There have been a couple of cases, I think in particular there was one in 2014 about a sculpture in a public park. I think it became an issue and then it went away relatively quickly because clearly that sculpture is in a public place, in plain sight view for anybody to see. It couldn’t be more in the public domain, so to speak. I think it ended up becoming much ado about nothing. Certainly, not every sculpture or object you might scan is going to fall into the same category. Just be careful.
It doesn’t mean it’s not worth it and not exciting for yourself to experience the process of doing that. Stitching together an image is an interesting idea to think about how something is formed, but it’s very surfaced. You’re still not getting the experience of how the sculptor created it, for instance, it’s the opposite of that. It doesn’t mean you’re not experiencing it in a new way and seeing surface things that you never saw before, you’re getting up close, you’re seeing details that you didn’t see before. To me, that sounds like a worthwhile venture. I don’t think there’s any danger of it replacing actual sculpture and manipulation of other materials. To me, it just enhances the process or enhances the experience that the observer can have with the object. I think it’s very cool.
It was interesting to me to listen also to what Jon was saying about the process of photogrammetry. I think I need to try this. I want to find out, whether this is a cloud based software or one of these others, I want to see. I think we need to get that and give it a shot. When you think about even taking only 30 or 40 pictures around an object, if you think about the theoretical circle around an object, 360 degrees, you’re talking about taking a picture almost every ten degrees. How do you measure that if you’re just an individual around it? I don’t think it’s easy to do that. I can understand why taking more pictures is better than less. This is not a case where less is more. I think more may be more.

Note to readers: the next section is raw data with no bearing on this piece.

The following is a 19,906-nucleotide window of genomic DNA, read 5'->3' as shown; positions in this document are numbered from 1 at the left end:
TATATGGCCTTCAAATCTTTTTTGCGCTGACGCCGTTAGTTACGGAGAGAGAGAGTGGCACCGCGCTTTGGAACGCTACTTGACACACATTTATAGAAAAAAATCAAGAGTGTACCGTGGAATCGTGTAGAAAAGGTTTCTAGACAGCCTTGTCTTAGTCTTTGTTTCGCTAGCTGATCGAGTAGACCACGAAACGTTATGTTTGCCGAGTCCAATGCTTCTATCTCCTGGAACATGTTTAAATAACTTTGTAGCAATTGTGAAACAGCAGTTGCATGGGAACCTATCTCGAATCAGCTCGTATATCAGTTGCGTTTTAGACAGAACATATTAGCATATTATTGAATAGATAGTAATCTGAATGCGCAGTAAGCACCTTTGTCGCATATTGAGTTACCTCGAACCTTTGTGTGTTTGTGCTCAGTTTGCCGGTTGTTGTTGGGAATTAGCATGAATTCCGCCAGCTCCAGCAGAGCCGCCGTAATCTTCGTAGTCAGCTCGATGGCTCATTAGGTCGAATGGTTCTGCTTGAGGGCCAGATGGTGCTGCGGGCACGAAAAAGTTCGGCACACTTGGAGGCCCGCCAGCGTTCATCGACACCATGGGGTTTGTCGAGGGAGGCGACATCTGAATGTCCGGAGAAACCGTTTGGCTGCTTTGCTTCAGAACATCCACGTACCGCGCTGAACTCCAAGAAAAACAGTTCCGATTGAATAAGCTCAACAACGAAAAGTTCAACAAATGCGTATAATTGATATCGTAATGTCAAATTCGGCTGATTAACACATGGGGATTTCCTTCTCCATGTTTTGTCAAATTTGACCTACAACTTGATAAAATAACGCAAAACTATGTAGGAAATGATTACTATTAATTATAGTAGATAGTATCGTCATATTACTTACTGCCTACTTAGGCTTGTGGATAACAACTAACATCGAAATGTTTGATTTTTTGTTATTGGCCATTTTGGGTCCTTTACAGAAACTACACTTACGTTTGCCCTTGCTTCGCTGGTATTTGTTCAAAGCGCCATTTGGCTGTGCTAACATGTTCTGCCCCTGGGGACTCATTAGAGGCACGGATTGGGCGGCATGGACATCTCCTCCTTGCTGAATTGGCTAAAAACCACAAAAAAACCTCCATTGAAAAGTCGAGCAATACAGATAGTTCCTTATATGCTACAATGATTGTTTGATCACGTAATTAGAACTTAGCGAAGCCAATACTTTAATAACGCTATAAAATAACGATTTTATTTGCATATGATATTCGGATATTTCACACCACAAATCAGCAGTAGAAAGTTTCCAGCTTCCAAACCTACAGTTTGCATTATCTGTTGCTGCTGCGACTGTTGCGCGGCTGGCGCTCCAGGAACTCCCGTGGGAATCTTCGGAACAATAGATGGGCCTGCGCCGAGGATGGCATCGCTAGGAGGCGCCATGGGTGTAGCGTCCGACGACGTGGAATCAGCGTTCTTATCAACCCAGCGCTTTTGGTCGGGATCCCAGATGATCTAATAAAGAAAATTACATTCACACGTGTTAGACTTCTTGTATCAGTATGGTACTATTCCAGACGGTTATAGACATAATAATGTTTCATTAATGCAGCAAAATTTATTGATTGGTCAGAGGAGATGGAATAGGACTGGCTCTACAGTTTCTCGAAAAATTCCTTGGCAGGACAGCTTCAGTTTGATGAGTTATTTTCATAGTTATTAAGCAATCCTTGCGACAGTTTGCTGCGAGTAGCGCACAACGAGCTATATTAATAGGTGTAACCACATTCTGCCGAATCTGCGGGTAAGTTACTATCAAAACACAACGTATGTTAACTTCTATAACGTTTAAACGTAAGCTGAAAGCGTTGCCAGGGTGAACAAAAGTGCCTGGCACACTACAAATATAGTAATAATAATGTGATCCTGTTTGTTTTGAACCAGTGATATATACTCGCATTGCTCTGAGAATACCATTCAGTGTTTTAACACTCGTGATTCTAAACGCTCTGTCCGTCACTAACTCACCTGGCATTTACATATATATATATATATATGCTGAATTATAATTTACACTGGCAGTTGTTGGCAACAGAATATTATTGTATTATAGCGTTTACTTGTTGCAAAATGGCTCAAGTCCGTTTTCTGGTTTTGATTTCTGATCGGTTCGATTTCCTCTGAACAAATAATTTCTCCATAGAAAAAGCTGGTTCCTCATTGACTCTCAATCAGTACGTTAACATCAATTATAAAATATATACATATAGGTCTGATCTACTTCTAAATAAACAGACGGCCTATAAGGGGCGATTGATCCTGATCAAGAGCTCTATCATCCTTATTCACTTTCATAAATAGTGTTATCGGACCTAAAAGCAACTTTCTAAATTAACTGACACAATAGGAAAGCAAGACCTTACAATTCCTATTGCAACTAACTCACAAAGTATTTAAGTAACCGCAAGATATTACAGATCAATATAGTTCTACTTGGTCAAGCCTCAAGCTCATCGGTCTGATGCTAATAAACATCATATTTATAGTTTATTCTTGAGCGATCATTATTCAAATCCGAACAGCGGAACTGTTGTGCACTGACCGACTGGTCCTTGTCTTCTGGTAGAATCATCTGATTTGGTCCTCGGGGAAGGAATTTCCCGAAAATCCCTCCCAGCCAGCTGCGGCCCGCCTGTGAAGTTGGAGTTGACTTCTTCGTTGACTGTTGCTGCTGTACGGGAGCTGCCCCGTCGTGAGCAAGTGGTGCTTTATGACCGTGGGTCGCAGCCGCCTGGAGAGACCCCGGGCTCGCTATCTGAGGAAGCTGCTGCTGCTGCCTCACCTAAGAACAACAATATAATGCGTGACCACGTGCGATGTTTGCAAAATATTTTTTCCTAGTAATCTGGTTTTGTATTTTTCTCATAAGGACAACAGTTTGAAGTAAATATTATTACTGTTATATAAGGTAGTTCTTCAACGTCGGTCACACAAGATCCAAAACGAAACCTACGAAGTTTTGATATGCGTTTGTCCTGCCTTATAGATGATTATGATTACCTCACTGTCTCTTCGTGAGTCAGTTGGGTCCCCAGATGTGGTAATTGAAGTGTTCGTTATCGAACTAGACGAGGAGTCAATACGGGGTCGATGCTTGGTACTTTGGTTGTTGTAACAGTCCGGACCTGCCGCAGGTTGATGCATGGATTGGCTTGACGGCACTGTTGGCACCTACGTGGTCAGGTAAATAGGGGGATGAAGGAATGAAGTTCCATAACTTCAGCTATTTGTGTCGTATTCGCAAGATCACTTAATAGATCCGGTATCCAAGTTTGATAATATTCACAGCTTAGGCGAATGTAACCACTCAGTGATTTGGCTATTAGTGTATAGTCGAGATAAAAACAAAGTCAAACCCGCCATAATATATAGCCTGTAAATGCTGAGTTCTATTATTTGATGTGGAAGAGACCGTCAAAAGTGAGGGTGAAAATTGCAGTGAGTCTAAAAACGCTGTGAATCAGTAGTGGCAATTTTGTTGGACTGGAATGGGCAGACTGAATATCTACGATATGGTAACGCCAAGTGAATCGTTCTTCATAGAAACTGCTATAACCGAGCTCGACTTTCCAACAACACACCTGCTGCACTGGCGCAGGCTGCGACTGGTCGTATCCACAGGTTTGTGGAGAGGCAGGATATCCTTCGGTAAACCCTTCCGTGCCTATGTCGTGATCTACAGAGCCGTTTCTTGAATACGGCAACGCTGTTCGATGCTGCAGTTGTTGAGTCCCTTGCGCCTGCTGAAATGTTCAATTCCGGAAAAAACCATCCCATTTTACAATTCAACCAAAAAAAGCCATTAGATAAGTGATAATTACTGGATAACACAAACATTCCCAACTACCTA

I think he indicated that there is a tipping point of too much and it’s not useful, it doesn’t make it any easier to stitch together in a sense. That may be because there’s too many overlapping lines and too much confusion in the way that the algorithm of the software works. I think it’s really interesting. Kudos to Autodesk Remake and Shining 3D for sponsoring and working on these projects and sponsoring contests and other things. That really just started building up a bigger community with a gateway to 3D printing. I’m all for that.
The cloud based software conceptually makes a lot of sense to me because you’re talking about uploading a lot of pictures that have a lot of megapixels in them. It’s a lot of data you’re uploading. Crunching that data for your own home computer, it might take a really long time to do it. The great thing about a cloud based system is I’m sure their servers have processors that are a lot faster than what any of us have in our home or office. I like the idea of that, even if there’s an upload reality to uploading gigabytes of pictures initially. It’s cool.
If you would like to sponsor a scan-a-thon in your maker space or community, or if you would like to join the mission to scan the world, you can find out more information on our website, 3DStartPoint.com, in the blog post for this podcast. You can also connect directly with Jon Beck through that link. All the information will be there for you.
Of course, if you’ve done some scanning of your own, please reach out to us. Post it on Facebook, reach out to us there or LinkedIn or Pinterest. Pinterest is where we’ve chosen to deal with photographs. We’re no longer using Instagram just because it wasn’t doing much for us. Check it out. That’s all @3DStartPoint. Thanks again for listening. This has been Tracy and Tom on the WTFFF 3D Printing podcast.